Today marks three years since Jenny’s confirmation – happy confirmation day!
But do we actually know what confirmation is? For many it seems to have been ‘just what you do’ when you reach a certain age. Older members of your congregation may remember having to learn & recite a whole bunch of things.
So, what is confirmation? Confirmation is not something that exists in the Bible so this isn’t a Biblical study, it doesn’t happen in every denomination, so in this blog, I’m talking from the point of view of the Church of England, with a wee hint of my Baptist church upbringing.
Some background about me, as we attended a Baptist church whilst I was growing up, I was dedicated as a child rather than Christened (Baptists believe in believer’s baptism rather than infant baptism). I was then able to choose to get baptised, aged 18. There’s a pretty fun story about why I decided to get baptised involving prayer (obviously), and my Godson, but maybe I’ll share that another time.
For many people, who are Christened as a baby, Confirmation therefore acts as the opportunity for them to declare their faith for themselves, rather than their parents or godparents doing it on their behalf. However, as I’d been baptised as an adult, my baptism was my public declaration of faith. Confirmation didn’t need to play this role, but it did take on a number of other roles in my life:
A sending out
I was confirmed at 19, about 6 months before I got engaged and just over a year before I got married. Confirmation, to me, acted us my sending out in the “adult world”. During the service that we took part in, the Bishop talked a lot about sending us out into the world to be witnesses and disciples to other people.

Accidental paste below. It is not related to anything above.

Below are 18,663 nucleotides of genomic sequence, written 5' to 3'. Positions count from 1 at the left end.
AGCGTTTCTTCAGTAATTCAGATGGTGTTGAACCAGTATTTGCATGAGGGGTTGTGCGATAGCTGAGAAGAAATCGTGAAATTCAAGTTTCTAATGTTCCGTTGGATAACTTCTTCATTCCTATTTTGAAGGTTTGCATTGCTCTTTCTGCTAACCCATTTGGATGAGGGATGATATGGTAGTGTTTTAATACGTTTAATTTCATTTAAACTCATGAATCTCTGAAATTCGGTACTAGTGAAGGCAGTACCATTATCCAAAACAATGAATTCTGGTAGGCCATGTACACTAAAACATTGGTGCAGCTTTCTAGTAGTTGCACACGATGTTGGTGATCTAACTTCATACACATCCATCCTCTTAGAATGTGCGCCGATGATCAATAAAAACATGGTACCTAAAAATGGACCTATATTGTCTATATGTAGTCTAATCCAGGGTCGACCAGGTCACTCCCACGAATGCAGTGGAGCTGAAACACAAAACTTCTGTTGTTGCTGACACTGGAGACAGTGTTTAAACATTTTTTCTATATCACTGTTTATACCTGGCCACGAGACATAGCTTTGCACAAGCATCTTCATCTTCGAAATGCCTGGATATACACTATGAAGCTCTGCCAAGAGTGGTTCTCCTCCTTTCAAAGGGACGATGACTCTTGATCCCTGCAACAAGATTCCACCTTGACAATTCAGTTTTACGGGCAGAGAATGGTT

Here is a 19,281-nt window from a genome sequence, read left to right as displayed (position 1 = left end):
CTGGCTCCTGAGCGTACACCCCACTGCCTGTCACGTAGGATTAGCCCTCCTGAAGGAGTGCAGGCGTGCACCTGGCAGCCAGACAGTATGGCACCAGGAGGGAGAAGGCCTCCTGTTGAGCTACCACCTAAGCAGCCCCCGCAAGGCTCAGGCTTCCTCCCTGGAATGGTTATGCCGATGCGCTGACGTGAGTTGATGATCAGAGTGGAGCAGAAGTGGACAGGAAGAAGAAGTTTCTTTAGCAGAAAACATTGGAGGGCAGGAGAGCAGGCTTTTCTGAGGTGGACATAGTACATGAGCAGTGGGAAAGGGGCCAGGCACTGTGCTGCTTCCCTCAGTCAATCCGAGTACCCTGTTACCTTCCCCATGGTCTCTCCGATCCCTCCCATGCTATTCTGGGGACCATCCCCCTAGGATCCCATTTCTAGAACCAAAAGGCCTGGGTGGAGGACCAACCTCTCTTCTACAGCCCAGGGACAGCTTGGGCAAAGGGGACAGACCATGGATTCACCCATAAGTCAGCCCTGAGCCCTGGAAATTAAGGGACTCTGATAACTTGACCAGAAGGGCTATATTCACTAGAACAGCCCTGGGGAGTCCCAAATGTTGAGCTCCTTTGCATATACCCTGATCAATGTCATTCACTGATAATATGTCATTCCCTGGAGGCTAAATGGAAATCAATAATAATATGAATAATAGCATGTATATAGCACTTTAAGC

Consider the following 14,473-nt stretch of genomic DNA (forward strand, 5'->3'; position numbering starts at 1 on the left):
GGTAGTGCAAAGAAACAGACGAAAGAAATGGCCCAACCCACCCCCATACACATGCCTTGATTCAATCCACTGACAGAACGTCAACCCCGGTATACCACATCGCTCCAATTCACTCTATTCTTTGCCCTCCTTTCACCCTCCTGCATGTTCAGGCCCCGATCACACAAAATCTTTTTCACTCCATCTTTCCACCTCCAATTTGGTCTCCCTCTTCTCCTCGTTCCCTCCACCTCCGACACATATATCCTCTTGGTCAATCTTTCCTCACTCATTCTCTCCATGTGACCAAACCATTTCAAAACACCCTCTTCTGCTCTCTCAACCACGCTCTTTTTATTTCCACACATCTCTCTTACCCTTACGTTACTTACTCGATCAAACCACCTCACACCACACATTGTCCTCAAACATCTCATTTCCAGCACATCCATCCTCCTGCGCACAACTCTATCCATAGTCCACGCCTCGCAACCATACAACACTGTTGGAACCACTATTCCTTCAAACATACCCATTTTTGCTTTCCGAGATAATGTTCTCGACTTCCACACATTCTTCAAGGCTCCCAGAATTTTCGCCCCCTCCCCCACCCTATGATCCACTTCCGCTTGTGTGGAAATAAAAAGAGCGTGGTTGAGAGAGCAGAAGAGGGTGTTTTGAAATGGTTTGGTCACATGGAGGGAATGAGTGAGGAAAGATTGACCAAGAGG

As part of being sent out into this adult world, confirmation also represents a commitment. It’s a commitment to carry our faith into these “adult” parts of our lives – as we move out, move from education into work, start dealing with our own finances, begin committed relationships. We are committing that as we move into this world, our faith will play a significant role in all these elements of our lives. During the service, we recommit to our baptismal vows to reject evil, repent of our sins, submit to Christ as our Lord, and come to him as the way, the truth and the life.
Praying for the Holy Spirit
During the confirmation, the Bishop prays over each candidate in turn. He says “n, God has called you by name and made you his own”, and prays for the Holy Spirit to be with each candidate (they also tend to push down rather hard so make sure you’re not off-balance). They also pray for wisdom and understanding, counsel and inward strength, and knowledge and true godliness for each candidate too.
Whilst Baptism sees us declaring our faith in God, Confirmation takes us a step further, committing ourselves to worshipping and serving God. During the service we agree to: partaking in teaching, fellowship, the breaking of bread, prayer, resisting evil, confessing and repenting for our sins, proclaiming the good news of God in both word and example, serving Christ and one another, loving your neighbour as yourself, and acknowledging Christ’s authority over human society. Where as baptism focuses upon our faith bringing us into God’s family, and into the body of Christ, confirmation points us towards the active life of a committed Christian as we continue to walk in faith throughout our lives.
Confirmation also gives you the opportunity to appoint a sponsor. Similar to a godparent, a sponsor is someone who stands alongside you as a supporting friend, someone who can help and support you in your journey of faith. For me this was someone who had played a big part in the development of my faith up till this point, he was one of my sponsors for baptism, and he helped me to prepare for my confirmation too. I have a blog post here about the roles of godparents, which I would say apply just as much to sponsors.
If you would like to find out more about confirmation, head to the Church of England website here, then if you believe you would like to be confirmed, why not chat to your vicar?